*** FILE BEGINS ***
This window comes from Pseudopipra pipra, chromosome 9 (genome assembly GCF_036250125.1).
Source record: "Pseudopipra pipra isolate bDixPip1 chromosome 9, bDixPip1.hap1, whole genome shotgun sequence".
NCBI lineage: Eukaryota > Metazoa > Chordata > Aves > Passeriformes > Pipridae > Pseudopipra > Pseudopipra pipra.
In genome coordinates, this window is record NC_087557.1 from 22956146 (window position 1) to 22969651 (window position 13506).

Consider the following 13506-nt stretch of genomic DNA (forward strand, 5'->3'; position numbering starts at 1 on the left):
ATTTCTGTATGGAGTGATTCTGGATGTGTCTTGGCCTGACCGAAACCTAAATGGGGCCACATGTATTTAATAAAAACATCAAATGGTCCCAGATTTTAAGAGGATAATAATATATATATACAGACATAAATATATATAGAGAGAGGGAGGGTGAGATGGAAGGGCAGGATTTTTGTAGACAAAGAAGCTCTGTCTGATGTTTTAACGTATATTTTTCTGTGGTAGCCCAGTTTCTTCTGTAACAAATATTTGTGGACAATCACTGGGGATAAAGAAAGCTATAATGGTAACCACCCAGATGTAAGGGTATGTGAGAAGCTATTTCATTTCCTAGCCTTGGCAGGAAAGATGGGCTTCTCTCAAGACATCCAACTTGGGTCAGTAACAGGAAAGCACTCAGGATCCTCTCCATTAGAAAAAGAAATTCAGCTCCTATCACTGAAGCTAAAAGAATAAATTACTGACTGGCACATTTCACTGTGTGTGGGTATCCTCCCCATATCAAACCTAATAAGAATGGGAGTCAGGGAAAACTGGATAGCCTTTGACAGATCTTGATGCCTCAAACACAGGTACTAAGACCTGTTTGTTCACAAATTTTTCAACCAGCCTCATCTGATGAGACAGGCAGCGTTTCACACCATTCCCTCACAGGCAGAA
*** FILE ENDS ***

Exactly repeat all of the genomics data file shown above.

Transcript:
This window comes from Pseudopipra pipra, chromosome 9 (genome assembly GCF_036250125.1).
Source record: "Pseudopipra pipra isolate bDixPip1 chromosome 9, bDixPip1.hap1, whole genome shotgun sequence".
NCBI lineage: Eukaryota > Metazoa > Chordata > Aves > Passeriformes > Pipridae > Pseudopipra > Pseudopipra pipra.
In genome coordinates, this window is record NC_087557.1 from 22956146 (window position 1) to 22969651 (window position 13506).

Consider the following 13506-nt stretch of genomic DNA (forward strand, 5'->3'; position numbering starts at 1 on the left):
ATTTCTGTATGGAGTGATTCTGGATGTGTCTTGGCCTGACCGAAACCTAAATGGGGCCACATGTATTTAATAAAAACATCAAATGGTCCCAGATTTTAAGAGGATAATAATATATATATACAGACATAAATATATATAGAGAGAGGGAGGGTGAGATGGAAGGGCAGGATTTTTGTAGACAAAGAAGCTCTGTCTGATGTTTTAACGTATATTTTTCTGTGGTAGCCCAGTTTCTTCTGTAACAAATATTTGTGGACAATCACTGGGGATAAAGAAAGCTATAATGGTAACCACCCAGATGTAAGGGTATGTGAGAAGCTATTTCATTTCCTAGCCTTGGCAGGAAAGATGGGCTTCTCTCAAGACATCCAACTTGGGTCAGTAACAGGAAAGCACTCAGGATCCTCTCCATTAGAAAAAGAAATTCAGCTCCTATCACTGAAGCTAAAAGAATAAATTACTGACTGGCACATTTCACTGTGTGTGGGTATCCTCCCCATATCAAACCTAATAAGAATGGGAGTCAGGGAAAACTGGATAGCCTTTGACAGATCTTGATGCCTCAAACACAGGTACTAAGACCTGTTTGTTCACAAATTTTTCAACCAGCCTCATCTGATGAGACAGGCAGCGTTTCACACCATTCCCTCACAGGCAGAA